26. jessica says:

    do glasses help at all i am 21 and i’m just wanting to know.. i’ve worn glasses i don’t wear them all the time. Someone please let me know.

  27. Pingback: does it matter what we call it? « industrious eye

  28. Joseph G says:

    I have the same problem. I guess we all have to deal with the fact that we’re just freaks and weirdos :( lol this sucks

  29. Lois (admin) says:

    No freaks and wierdos here, Joseph :-). Not me, and not you either! We are special, hand-created and wonderfully unique. Yep, my eyes are still like 2 unruly two-year-olds, and I get very frustrated with them at times. They don’t like to cooperate and I think I fight with them as much as they fight with each other! But our eyes are not the sum of who we are. We are stronger and more understanding of others because of the problems we experience ourselves. There is so much we *can* do. Hang in there!

  30. Sharon says:

    I have lived with strabismus for basically my whole life, I had 2 surgeries as a child and I went from cross eyed to 2 wandering eyes as I call them. Honestly I never let it bother me, and if it bothered someone else I always just figured it was their issue.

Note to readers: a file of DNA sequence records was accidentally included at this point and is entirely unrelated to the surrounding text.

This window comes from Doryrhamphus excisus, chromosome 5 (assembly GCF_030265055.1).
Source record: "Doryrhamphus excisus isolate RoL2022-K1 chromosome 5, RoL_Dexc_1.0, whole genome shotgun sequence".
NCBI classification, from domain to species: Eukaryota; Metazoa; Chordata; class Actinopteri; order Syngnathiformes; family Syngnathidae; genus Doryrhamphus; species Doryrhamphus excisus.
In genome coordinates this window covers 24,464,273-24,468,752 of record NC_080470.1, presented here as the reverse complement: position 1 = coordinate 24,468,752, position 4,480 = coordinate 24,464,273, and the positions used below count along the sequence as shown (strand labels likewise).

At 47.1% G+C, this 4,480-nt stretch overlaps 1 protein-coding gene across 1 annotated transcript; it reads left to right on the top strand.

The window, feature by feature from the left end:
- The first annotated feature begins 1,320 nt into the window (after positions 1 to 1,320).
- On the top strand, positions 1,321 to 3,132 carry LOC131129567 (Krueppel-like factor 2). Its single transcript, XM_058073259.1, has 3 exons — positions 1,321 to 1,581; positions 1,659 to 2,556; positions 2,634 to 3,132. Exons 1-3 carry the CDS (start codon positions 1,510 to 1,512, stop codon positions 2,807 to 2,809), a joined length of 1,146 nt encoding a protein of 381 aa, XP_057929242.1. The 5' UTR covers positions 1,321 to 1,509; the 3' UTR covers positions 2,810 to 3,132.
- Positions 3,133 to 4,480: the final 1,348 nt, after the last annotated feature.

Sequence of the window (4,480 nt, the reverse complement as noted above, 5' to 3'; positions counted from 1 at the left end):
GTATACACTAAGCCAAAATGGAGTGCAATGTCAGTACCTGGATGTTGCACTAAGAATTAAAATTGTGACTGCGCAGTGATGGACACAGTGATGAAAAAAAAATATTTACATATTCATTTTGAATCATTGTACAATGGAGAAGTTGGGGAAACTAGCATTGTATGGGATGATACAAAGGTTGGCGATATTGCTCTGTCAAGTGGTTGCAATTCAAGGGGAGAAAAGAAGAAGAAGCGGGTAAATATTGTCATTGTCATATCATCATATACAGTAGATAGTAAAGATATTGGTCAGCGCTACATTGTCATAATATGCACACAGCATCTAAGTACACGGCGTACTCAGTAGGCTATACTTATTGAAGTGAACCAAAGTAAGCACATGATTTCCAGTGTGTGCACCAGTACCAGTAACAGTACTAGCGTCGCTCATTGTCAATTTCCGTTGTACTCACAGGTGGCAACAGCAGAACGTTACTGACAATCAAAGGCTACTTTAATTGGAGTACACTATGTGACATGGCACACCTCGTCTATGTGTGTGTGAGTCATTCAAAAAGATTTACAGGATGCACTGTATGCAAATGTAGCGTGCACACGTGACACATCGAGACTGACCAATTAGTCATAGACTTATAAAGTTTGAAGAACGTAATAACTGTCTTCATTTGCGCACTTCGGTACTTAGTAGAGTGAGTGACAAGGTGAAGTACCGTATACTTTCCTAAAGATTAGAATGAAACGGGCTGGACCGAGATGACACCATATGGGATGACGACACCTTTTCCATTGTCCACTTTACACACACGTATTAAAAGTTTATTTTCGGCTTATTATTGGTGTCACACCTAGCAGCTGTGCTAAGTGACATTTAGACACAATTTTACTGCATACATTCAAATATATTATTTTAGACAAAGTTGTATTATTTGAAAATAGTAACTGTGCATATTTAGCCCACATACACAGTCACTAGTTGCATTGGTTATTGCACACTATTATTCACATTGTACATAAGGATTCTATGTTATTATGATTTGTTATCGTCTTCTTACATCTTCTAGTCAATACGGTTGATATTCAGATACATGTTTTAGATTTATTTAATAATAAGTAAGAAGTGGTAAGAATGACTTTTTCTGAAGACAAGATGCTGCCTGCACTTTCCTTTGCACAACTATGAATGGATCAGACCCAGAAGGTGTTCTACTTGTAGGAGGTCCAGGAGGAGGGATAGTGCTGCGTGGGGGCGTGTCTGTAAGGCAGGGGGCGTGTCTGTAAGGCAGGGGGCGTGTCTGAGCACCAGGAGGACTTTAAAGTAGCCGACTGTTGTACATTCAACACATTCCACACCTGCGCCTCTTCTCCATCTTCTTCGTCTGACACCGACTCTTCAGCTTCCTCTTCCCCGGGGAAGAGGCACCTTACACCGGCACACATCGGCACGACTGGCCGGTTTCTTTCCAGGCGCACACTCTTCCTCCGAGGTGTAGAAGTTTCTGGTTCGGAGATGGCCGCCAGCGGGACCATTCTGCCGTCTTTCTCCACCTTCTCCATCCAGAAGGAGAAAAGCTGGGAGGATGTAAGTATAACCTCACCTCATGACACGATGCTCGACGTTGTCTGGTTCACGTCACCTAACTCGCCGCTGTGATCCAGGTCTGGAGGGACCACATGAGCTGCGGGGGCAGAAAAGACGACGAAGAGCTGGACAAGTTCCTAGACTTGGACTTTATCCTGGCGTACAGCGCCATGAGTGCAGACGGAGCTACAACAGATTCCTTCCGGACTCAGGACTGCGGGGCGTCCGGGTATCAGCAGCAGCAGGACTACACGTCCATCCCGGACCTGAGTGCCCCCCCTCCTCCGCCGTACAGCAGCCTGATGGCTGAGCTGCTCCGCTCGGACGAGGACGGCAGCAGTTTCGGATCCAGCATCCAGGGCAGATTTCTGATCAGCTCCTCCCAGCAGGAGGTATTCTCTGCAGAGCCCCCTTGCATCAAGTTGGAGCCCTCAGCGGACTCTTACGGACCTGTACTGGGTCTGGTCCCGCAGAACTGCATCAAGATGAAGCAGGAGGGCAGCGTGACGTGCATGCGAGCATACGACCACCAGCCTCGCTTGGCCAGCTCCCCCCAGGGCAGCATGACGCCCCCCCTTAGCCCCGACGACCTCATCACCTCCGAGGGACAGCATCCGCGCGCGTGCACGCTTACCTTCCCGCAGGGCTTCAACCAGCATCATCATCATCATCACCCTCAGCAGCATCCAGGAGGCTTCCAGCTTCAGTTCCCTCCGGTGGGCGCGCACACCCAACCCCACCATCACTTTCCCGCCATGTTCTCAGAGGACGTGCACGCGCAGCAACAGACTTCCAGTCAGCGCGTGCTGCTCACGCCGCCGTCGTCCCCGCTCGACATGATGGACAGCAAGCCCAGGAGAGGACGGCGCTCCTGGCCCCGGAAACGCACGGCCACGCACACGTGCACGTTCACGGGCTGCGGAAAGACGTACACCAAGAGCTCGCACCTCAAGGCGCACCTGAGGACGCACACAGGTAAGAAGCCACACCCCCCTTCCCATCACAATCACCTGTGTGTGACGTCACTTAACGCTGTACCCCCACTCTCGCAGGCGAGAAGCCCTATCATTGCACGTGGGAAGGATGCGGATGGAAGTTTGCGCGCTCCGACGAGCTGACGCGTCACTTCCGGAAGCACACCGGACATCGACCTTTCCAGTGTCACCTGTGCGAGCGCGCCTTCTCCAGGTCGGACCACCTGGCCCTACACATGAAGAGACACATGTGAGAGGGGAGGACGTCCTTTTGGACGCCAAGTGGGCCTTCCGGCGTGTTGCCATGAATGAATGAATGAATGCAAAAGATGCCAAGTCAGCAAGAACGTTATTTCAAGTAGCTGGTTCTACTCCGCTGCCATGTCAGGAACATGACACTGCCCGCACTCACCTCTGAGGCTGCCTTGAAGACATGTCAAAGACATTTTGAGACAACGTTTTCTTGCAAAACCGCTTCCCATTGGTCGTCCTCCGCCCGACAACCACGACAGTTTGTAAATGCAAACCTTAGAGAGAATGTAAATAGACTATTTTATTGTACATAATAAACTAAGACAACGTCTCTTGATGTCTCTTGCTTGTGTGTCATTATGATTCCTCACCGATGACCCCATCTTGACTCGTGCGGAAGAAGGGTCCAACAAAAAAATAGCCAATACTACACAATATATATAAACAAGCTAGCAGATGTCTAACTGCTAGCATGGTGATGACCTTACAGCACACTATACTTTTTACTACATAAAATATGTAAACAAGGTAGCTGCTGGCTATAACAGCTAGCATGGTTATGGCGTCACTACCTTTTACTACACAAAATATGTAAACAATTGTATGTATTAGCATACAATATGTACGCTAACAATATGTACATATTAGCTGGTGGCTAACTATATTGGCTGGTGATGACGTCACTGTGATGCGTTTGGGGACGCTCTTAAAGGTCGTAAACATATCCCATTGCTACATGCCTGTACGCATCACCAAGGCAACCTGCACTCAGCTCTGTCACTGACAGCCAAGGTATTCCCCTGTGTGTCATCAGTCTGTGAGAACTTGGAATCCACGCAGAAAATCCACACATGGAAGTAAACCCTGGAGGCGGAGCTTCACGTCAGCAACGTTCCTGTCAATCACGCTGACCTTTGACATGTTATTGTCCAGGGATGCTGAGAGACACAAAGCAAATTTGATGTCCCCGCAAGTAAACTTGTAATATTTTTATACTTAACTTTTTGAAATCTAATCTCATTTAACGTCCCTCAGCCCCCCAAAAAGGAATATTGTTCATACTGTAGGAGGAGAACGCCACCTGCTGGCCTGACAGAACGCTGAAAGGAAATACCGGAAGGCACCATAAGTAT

I do notice people looking over their shoulder when I speak to them and I just say its my eyes and I assure them I am looking at them. When I make friends with people I have a talk with them about it, and if they are cool with it, the topic generally never gets mentioned again. I think people only make as big of a deal about it as we make about it ourselves.

    Recently a child mistakenly said how come your cross eyed…which I am not but thats how they perceived me, I said thats the I was made and I didnt make a big deal out of it and neither did they.

    I decided to live my life and not think about it to much, I am married to a handsome man and I have lived a relatively normal childhood and life. I am now 53 years old and I have never let this condition stop me from living. I just dont think about it, and most other people dont either. I dont think Im weird or anything else, Im just living my life.